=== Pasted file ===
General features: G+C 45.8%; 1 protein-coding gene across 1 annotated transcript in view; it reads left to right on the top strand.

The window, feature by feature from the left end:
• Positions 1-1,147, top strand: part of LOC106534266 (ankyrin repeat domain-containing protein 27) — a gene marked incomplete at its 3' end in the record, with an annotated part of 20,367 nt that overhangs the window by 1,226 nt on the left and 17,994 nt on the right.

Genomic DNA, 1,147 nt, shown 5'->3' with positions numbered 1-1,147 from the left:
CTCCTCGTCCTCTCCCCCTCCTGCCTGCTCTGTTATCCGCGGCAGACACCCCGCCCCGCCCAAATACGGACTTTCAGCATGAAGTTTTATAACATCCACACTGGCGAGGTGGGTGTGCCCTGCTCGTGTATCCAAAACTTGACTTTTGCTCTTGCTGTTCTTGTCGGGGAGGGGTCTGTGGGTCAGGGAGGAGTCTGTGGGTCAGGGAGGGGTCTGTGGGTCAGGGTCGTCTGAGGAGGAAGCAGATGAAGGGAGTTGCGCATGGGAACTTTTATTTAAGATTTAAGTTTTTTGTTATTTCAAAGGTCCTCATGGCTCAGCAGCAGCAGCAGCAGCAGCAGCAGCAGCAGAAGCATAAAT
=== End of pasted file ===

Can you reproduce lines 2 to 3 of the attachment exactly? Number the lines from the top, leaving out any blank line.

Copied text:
The window, feature by feature from the left end:
• Positions 1-1,147, top strand: part of LOC106534266 (ankyrin repeat domain-containing protein 27) — a gene marked incomplete at its 3' end in the record, with an annotated part of 20,367 nt that overhangs the window by 1,226 nt on the left and 17,994 nt on the right.